c) Screwing around with a two story rudder will get you in trouble. The big question during the inquiry was whether this needed to be stressed in the aircraft manual and the AAMP (Advanced Aircraft Maneuvering Program), or that this should be self evident. The KC-135 manual includes this warning. NTSB board member J.A. Hammerschmidt and some American Airlines pilots were receiving the impression that the AAMP indicated that rudder, rather than ailerons was the primary method for roll control in some upset circumstances including wake encounters (AW&ST Nov 4, p.47). One of the recommendation of the board was that this had to clarified.

d) Ultimate load for the vertical stabilizer is 1.5 limit load (maximum load expected in service). In the case of flight 587, the tail broke off when the actual load reached 1.93 of limit load. The A300-600 tail is actually 30% stronger than required, which allowed other flights (e.g. AA 903 where during 8 rudder reversals the ultimate load was exceeded 3 times) to survive.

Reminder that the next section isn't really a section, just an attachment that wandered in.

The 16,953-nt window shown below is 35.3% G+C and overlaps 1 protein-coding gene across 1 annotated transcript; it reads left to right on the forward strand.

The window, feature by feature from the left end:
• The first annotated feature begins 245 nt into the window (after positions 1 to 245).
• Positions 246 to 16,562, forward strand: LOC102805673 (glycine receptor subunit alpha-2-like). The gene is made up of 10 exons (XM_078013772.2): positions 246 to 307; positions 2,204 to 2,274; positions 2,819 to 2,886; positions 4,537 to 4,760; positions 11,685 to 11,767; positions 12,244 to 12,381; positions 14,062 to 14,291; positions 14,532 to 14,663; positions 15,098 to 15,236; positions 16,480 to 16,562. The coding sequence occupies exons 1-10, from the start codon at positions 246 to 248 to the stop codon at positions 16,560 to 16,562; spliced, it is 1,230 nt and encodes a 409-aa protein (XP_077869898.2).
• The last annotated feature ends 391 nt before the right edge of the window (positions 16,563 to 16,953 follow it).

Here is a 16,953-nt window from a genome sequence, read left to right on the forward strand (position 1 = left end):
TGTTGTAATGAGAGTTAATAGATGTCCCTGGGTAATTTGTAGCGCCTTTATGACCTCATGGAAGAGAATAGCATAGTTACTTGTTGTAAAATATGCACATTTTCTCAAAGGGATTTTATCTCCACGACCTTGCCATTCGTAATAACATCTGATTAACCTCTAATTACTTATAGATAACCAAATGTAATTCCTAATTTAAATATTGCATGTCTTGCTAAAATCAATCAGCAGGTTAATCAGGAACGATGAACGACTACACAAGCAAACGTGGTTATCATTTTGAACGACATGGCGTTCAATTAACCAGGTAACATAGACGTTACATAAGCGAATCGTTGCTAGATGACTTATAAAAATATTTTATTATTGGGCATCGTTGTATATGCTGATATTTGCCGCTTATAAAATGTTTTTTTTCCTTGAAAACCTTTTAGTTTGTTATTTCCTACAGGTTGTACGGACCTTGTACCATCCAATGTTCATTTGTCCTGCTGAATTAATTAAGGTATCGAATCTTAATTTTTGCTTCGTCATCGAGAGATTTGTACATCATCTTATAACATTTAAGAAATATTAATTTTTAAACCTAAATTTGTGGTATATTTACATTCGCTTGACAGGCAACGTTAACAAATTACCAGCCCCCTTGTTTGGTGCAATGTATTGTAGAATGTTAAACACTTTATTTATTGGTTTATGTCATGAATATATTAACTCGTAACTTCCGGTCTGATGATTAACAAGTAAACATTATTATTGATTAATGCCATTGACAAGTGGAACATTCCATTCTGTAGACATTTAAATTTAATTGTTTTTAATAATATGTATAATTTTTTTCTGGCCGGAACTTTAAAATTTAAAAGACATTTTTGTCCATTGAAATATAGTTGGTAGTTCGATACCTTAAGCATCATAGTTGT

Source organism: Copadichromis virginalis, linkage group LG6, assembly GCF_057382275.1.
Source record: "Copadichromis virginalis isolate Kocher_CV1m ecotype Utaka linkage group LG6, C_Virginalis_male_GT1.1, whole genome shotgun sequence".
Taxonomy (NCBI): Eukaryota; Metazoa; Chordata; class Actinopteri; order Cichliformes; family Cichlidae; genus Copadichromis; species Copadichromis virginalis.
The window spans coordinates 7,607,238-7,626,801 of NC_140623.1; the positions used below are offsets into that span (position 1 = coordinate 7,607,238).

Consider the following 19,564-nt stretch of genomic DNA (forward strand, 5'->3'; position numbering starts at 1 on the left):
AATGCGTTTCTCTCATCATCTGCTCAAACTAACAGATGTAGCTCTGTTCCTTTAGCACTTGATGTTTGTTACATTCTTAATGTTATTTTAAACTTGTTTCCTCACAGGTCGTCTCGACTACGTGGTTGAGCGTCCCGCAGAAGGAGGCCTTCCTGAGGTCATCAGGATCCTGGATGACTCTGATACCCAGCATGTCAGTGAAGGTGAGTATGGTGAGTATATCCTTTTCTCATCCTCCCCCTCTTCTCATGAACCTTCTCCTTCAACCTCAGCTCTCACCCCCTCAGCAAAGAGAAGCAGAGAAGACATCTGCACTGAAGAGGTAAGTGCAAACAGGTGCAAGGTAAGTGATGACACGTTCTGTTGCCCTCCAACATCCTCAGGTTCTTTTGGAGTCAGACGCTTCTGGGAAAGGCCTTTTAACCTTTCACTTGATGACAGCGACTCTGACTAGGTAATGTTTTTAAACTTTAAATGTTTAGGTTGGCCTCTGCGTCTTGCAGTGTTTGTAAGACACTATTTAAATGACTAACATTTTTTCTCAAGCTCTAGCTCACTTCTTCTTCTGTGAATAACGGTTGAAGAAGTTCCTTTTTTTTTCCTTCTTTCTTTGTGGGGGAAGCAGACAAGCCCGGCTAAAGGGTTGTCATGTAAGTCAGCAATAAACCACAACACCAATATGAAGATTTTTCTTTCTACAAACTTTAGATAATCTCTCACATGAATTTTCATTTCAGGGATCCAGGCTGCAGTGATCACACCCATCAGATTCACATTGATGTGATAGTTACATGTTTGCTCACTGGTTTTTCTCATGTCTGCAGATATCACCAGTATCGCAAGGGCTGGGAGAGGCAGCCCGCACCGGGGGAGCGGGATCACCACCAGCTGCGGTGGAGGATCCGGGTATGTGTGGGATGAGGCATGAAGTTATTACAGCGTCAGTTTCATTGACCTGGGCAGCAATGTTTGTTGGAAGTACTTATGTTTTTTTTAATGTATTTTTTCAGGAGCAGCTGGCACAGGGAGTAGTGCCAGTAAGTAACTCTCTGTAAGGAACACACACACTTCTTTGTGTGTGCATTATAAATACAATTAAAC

e) There are lots of things you shouldn't do when flying an airplane (e.g. applying the thrust reversers, lowering the landing gear at cruising speed, etc.). For some of these things there are safeguards that prevent the pilot from performing the action, for others, the pilot can perform the action and pray that he/she can get away with it. In the two cases mentioned above (thrust reversers, and landing gear) there are mechanical interlocks that prevent accidental deployment. As computers are gradually installed between the pilot and the plane, some/most/all of these interlocks will be implemented in software. While I am not sure whether its a wise decision, I predict that most new planes that will be built in the next ten years (Boeing 7E7, Airbus 380-800, etc) will have software that will be flying the plane and the pilot will be less in control.

----------------------

> Sounds like you work for Airbus....